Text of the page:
Firearm restrictions for domestic violence offenders

Federal law prohibits firearm purchase and possession by individuals convicted in any court of a misdemeanor crime of domestic violence who are currently or formerly in a marriage or cohabiting relationship, or have a child in common with the victim, or are the parent or guardian of the victim; prohibitions do not apply to those in a dating relationship who do not cohabitate or have a child together. Federal law also prohibits firearm purchase and possession by some individuals subject to a final restraining order from an intimate partner who is a spouse, former spouse, or an individual who has a child with the individual, or who lives with or has lived with the individual. States can also enact laws that restrict firearm access by individuals with domestic violence misdemeanor convictions or protective/restraining orders. However, state laws vary. Some states, for example, ban only purchase or possession of firearms, others require confiscation of firearms. Some states extend restrictions to dating violence offenders, others extend restrictions to individuals with temporary restraining orders (GLC-DV firearms, ).

Expected Beneficial Outcomes (Rated)

  • Reduced intimate partner violence

  • Reduced homicide

Evidence of Effectiveness

There is some evidence that restricting domestic violence offenders’ access to firearms decreases intimate partner homicide (, RAND-DV firearms 2018, ). Additional evidence is needed to confirm effects.

Overall, state laws that prohibit firearm possession or purchase by individuals with domestic violence restraining orders may decrease intimate partner homicide rates (RAND-DV firearms 2018, ) and firearm-related intimate partner homicide rates (, ). State statutes that expand prohibition to dating partners and ex parte orders may reduce intimate partner homicide more than state statutes that do not (). States that require firearm background checks for restraining orders appear to have lower firearm homicide rates than states without such checks (). A study of federal law suggests restricting firearm access by convicted domestic violence offenders may reduce firearm homicide among female intimate partner victims and male victims of child abuse ().

State laws that require offenders to surrender their firearms once convicted of domestic violence are associated with lower frequency of family and dating violence (Dugan 2003). State laws that allow police officers to confiscate firearms at the scene of domestic violence do not appear to reduce intimate partner homicide (, , ). State laws that prohibit firearms for those convicted of misdemeanor crimes of domestic violence do not appear to reduce intimate partner homicide (, ); however, state laws that restrict firearm access for those convicted of any violent misdemeanor are associated with reductions in intimate partner homicide ().

Impact on Disparities

No impact on disparities likely

Implementation Examples

As of 2018, 29 states and Washington DC prohibit firearm purchase or possession by individuals with convicted domestic violence misdemeanors and 16 states and Washington DC require those convicted to surrender their firearms. Firearm prohibition for individuals with final domestic violence restraining orders is in effect in 29 states and Washington DC. Eleven states extend firearm prohibition to temporary domestic violence restraining orders and 25 states and Washington DC to dating violence offenders with either a convicted domestic violence misdemeanor or a final restraining order (Everytown-DV).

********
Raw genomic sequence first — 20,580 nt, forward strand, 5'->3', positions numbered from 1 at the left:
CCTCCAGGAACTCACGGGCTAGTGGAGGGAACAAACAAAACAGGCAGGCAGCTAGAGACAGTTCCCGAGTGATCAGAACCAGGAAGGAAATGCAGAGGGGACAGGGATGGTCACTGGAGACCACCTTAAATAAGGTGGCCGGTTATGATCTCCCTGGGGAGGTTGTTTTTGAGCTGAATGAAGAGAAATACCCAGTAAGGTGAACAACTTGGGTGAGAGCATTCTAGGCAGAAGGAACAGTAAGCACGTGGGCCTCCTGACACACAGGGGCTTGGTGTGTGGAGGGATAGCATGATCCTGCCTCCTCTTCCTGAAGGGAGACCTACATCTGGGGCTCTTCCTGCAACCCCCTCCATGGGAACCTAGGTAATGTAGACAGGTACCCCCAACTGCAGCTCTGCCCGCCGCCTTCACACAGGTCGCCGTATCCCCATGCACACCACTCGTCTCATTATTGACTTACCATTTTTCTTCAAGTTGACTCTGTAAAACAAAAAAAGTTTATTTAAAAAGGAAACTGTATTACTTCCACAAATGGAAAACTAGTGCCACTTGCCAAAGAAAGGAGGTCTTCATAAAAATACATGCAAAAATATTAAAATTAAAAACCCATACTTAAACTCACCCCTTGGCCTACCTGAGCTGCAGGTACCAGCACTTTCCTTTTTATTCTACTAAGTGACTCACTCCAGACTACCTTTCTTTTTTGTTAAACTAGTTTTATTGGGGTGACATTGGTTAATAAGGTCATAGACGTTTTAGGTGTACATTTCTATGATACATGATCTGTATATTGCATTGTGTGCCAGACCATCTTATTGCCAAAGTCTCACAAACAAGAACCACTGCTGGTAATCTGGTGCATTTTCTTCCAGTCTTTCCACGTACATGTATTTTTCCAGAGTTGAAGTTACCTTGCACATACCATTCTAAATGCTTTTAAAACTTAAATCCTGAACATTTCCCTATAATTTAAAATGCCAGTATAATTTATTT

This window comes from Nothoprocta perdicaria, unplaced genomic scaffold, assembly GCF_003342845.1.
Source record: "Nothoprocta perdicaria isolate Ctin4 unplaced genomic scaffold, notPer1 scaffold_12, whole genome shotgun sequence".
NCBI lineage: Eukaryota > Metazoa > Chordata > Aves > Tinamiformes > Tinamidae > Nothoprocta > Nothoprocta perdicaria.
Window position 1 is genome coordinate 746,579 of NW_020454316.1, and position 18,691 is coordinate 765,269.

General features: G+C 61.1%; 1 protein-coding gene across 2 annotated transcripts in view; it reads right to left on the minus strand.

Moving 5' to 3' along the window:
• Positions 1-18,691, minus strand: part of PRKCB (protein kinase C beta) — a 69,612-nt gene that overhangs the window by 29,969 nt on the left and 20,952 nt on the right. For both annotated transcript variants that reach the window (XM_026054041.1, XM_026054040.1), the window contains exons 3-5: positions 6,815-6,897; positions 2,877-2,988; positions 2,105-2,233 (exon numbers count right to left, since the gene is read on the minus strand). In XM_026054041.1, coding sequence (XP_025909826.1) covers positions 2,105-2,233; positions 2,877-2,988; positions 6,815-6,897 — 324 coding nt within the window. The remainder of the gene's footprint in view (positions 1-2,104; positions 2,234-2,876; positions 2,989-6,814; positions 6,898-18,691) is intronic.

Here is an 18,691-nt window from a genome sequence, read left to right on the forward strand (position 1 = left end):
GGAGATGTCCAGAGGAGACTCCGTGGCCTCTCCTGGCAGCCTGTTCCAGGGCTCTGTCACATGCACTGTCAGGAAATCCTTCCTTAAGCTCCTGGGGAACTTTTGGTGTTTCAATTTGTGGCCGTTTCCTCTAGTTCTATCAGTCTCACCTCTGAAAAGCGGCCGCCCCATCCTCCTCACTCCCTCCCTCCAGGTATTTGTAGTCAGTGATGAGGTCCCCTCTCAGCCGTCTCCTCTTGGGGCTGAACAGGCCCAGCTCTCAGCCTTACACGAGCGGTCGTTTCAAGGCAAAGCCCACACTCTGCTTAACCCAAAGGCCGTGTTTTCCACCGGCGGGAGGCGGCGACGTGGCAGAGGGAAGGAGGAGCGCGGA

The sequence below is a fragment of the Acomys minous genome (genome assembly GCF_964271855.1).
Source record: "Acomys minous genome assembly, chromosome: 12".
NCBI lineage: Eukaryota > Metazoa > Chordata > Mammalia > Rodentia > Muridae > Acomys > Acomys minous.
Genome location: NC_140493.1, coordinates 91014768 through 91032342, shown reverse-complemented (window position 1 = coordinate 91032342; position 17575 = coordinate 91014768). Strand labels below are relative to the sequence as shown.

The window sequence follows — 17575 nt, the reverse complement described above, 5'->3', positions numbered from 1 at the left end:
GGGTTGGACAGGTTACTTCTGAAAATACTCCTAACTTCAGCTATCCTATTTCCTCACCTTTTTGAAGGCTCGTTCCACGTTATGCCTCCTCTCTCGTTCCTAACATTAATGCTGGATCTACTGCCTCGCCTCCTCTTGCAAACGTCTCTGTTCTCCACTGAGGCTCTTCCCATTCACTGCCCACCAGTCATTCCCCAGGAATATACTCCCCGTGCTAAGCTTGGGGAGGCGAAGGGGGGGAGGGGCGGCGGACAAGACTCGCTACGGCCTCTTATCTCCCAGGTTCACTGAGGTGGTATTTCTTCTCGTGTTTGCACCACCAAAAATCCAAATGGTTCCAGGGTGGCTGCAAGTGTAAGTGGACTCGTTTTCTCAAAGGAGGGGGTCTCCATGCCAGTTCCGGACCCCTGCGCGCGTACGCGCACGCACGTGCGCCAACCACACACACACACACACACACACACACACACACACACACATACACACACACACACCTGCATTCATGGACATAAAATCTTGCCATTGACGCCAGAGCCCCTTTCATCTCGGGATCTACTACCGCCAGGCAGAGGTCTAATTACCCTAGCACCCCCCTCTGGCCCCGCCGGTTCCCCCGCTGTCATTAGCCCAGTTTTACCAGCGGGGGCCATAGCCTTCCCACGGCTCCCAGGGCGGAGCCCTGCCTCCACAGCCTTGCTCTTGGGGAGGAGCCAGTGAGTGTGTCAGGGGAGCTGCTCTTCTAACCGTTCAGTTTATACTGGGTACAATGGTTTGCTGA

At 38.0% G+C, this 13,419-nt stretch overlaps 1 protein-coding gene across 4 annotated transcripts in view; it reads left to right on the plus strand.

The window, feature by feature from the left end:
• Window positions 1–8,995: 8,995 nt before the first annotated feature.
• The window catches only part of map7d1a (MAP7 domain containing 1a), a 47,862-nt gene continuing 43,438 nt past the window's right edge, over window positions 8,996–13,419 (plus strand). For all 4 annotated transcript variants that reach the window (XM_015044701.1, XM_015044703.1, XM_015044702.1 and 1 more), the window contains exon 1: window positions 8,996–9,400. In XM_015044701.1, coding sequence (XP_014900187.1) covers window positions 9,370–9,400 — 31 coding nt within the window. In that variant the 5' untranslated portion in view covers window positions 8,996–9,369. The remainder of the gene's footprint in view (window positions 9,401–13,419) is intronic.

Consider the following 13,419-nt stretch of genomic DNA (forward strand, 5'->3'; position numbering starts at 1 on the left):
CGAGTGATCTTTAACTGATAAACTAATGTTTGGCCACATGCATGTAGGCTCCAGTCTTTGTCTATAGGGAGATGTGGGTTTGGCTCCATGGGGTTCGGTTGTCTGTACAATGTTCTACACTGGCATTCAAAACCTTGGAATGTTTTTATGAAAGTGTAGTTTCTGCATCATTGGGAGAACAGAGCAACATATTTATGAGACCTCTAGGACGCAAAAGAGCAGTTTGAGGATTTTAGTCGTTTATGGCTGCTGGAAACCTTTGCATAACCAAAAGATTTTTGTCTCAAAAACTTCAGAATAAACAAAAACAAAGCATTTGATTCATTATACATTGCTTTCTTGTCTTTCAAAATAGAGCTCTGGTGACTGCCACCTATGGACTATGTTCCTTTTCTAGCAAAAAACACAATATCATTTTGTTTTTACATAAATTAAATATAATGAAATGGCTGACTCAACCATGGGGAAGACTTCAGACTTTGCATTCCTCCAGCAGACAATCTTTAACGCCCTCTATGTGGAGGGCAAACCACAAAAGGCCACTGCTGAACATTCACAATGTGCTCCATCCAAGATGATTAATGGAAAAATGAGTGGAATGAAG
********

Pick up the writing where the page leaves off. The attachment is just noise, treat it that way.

Implementation Resources

GLC-DV firearms - Giffords Law Center to Prevent Gun Violence (GLC). Domestic violence & firearms (DV firearms).

Everytown-Gun law navigator - Everytown for Gun Safety Support Fund (Everytown). Gun law navigator.

RAND-Firearm law database - Cherney S, Morral AR, Schell TL. RAND state firearm law database. Santa Monica, CA: RAND Corporation, 2018.

Citations - Evidence

* Journal subscription may be required for access.

Sen 2012* - Sen B, Panjamapirom A. State background checks for gun purchase and firearm deaths: An exploratory study. Preventive Medicine. 2012;55(4):346–350.

Zeoli 2016* - Zeoli AM, Malinski R, Turchan B. Risks and targeted interventions: Firearms in intimate partner violence. Epidemiologic Reviews. 2016;38(1):125–139.

RAND-DV firearms 2018 - RAND Corporation. Restricting access to firearms among individuals at risk for or convicted of domestic violence or violent crime (DV firearms). 2018.

Zeoli 2017a* - Zeoli AM, McCourt A, Buggs S, et al. Analysis of the strength of legal firearms restrictions for perpetrators of domestic violence and their association with intimate partner homicide. American Journal of Epidemiology. 2017(Nov 29): Epub ahead of print.

Zeoli 2010* - Zeoli AM, Webster DW. Effects of domestic violence policies, alcohol taxes and police staffing levels on intimate partner homicide in large US cities. Injury Prevention. 2010;16(2):90–95.

Raissian 2016* - Raissian KM. Hold your fire: Did the 1996 Federal Gun Control Act expansion reduce domestic homicides? Journal of Policy Analysis and Management. 2016;35(1):67–93.

Dugan 2003 - Dugan L. Domestic violence legislation: Exploring its impact on the likelihood of domestic violence, police involvement, and arrest. Criminology & Public Policy. 2003;2(2):283–312.

Vidgor 2006* - Vigdor ER, Mercy JA. Do laws restricting access to firearms by domestic violence offenders prevent intimate partner homicide? Evaluation Review. 2006;30(3):313–346.

Citations - Implementation Examples

* Journal subscription may be required for access.

Everytown-DV - Everytown for Gun Safety Support Fund (Everytown). Gun law navigator: Domestic violence.

Date Last Updated

Dec 19, 2018